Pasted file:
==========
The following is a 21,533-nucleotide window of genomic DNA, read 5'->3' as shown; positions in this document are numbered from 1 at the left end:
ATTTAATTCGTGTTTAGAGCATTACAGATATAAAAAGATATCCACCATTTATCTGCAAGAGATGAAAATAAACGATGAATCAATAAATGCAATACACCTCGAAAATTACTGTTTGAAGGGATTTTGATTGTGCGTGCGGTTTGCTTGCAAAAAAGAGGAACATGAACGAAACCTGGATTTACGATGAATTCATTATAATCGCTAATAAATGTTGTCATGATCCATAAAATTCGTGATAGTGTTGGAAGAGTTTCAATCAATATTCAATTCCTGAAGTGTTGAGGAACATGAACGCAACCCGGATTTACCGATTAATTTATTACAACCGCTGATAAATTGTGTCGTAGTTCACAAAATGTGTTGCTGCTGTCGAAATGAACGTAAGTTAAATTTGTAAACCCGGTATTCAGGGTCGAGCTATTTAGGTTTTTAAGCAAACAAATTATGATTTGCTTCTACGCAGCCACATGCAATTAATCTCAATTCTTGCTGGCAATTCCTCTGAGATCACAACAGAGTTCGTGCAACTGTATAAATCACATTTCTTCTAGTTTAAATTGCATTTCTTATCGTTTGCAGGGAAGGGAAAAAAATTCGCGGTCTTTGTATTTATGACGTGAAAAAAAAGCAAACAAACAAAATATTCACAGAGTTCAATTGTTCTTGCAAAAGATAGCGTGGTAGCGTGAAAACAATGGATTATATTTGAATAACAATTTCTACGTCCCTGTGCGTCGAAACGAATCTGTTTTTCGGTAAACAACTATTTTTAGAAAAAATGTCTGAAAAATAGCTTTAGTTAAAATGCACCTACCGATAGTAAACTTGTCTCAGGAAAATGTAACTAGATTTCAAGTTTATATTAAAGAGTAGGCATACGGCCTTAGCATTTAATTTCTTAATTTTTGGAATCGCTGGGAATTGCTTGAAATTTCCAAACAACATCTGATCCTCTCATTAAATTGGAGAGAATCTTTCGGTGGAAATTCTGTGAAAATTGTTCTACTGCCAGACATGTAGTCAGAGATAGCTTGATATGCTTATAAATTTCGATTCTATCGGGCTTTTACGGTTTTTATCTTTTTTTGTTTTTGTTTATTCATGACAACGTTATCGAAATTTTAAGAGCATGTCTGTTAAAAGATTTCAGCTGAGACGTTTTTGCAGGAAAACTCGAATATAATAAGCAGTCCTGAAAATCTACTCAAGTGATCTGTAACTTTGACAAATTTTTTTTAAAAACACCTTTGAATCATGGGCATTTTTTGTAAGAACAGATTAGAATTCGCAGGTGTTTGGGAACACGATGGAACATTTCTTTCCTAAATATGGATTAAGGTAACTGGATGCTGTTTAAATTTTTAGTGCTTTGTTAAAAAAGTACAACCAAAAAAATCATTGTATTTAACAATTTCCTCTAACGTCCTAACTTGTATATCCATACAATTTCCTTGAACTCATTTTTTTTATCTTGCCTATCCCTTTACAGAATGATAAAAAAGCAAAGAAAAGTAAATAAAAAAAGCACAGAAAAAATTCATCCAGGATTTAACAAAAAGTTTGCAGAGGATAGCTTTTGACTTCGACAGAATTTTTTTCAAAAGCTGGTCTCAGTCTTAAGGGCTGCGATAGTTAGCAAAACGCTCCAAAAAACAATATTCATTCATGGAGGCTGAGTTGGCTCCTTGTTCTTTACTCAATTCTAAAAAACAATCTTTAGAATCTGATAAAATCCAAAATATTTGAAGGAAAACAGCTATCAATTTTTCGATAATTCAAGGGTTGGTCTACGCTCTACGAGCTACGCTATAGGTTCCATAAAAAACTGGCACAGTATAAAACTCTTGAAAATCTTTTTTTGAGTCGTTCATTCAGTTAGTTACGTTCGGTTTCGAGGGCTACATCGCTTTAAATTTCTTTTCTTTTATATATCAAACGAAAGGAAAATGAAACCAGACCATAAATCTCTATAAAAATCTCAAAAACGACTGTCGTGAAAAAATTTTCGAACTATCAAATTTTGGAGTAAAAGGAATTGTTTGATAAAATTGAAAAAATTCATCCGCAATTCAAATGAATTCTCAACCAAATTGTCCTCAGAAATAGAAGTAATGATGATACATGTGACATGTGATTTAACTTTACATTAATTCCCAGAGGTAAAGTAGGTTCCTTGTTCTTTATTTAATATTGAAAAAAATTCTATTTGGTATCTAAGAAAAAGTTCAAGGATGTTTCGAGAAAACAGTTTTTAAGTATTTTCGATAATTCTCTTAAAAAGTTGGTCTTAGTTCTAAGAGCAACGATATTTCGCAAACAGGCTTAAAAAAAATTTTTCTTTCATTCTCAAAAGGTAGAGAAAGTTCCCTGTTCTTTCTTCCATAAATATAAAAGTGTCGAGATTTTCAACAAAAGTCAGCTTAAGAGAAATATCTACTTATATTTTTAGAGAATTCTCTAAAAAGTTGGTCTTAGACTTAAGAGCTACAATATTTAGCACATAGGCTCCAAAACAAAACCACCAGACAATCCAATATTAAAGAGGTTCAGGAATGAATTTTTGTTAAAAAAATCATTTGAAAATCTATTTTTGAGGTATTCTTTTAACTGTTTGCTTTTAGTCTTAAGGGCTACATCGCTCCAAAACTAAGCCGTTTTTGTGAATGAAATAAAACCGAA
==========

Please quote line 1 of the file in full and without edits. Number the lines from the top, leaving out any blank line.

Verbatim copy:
The following is a 21,533-nucleotide window of genomic DNA, read 5'->3' as shown; positions in this document are numbered from 1 at the left end: